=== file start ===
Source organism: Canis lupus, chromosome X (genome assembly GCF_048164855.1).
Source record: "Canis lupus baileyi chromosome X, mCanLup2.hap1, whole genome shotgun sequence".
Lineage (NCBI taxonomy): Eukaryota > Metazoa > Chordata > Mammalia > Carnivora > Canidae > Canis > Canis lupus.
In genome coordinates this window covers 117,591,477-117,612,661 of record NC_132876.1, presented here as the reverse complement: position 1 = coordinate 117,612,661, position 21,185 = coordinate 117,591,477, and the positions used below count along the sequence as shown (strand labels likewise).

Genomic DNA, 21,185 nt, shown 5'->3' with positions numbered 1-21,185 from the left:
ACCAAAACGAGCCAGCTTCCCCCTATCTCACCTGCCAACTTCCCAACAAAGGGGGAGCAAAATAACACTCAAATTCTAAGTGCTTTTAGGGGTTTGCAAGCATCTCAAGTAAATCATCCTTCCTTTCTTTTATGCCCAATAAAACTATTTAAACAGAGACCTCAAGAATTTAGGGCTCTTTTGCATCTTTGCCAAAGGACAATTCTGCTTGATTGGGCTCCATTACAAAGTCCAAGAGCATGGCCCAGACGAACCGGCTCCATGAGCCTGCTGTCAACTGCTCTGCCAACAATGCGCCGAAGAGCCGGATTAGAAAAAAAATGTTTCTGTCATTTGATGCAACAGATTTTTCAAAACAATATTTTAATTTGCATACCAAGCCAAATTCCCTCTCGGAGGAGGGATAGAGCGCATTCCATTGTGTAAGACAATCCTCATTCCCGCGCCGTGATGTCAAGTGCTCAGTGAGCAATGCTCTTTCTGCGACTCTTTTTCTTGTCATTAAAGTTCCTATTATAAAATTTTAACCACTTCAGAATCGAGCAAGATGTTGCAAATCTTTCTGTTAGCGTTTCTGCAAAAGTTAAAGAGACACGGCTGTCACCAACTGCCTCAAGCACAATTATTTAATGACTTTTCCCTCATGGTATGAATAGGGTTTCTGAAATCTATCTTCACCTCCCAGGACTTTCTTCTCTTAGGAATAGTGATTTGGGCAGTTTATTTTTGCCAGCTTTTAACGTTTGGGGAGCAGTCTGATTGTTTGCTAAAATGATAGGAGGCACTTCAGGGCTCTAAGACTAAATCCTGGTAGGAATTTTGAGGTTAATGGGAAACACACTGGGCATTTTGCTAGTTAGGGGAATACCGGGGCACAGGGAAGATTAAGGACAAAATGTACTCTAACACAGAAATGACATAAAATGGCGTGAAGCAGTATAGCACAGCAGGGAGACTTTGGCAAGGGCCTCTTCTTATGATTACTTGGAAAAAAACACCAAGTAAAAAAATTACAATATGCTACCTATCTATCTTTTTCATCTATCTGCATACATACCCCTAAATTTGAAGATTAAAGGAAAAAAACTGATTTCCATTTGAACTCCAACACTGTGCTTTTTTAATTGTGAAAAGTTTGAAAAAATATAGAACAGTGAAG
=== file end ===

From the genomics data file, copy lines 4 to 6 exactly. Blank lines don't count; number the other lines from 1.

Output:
In genome coordinates this window covers 117,591,477-117,612,661 of record NC_132876.1, presented here as the reverse complement: position 1 = coordinate 117,612,661, position 21,185 = coordinate 117,591,477, and the positions used below count along the sequence as shown (strand labels likewise).

Genomic DNA, 21,185 nt, shown 5'->3' with positions numbered 1-21,185 from the left:
ACCAAAACGAGCCAGCTTCCCCCTATCTCACCTGCCAACTTCCCAACAAAGGGGGAGCAAAATAACACTCAAATTCTAAGTGCTTTTAGGGGTTTGCAAGCATCTCAAGTAAATCATCCTTCCTTTCTTTTATGCCCAATAAAACTATTTAAACAGAGACCTCAAGAATTTAGGGCTCTTTTGCATCTTTGCCAAAGGACAATTCTGCTTGATTGGGCTCCATTACAAAGTCCAAGAGCATGGCCCAGACGAACCGGCTCCATGAGCCTGCTGTCAACTGCTCTGCCAACAATGCGCCGAAGAGCCGGATTAGAAAAAAAATGTTTCTGTCATTTGATGCAACAGATTTTTCAAAACAATATTTTAATTTGCATACCAAGCCAAATTCCCTCTCGGAGGAGGGATAGAGCGCATTCCATTGTGTAAGACAATCCTCATTCCCGCGCCGTGATGTCAAGTGCTCAGTGAGCAATGCTCTTTCTGCGACTCTTTTTCTTGTCATTAAAGTTCCTATTATAAAATTTTAACCACTTCAGAATCGAGCAAGATGTTGCAAATCTTTCTGTTAGCGTTTCTGCAAAAGTTAAAGAGACACGGCTGTCACCAACTGCCTCAAGCACAATTATTTAATGACTTTTCCCTCATGGTATGAATAGGGTTTCTGAAATCTATCTTCACCTCCCAGGACTTTCTTCTCTTAGGAATAGTGATTTGGGCAGTTTATTTTTGCCAGCTTTTAACGTTTGGGGAGCAGTCTGATTGTTTGCTAAAATGATAGGAGGCACTTCAGGGCTCTAAGACTAAATCCTGGTAGGAATTTTGAGGTTAATGGGAAACACACTGGGCATTTTGCTAGTTAGGGGAATACCGGGGCACAGGGAAGATTAAGGACAAAATGTACTCTAACACAGAAATGACATAAAATGGCGTGAAGCAGTATAGCACAGCAGGGAGACTTTGGCAAGGGCCTCTTCTTATGATTACTTGGAAAAAAACACCAAGTAAAAAAATTACAATATGCTACCTATCTATCTTTTTCATCTATCTGCATACATACCCCTAAATTTGAAGATTAAAGGAAAAAAACTGATTTCCATTTGAACTCCAACACTGTGCTTTTTTAATTGTGAAAAGTTTGAAAAAATATAGAACAGTGAAG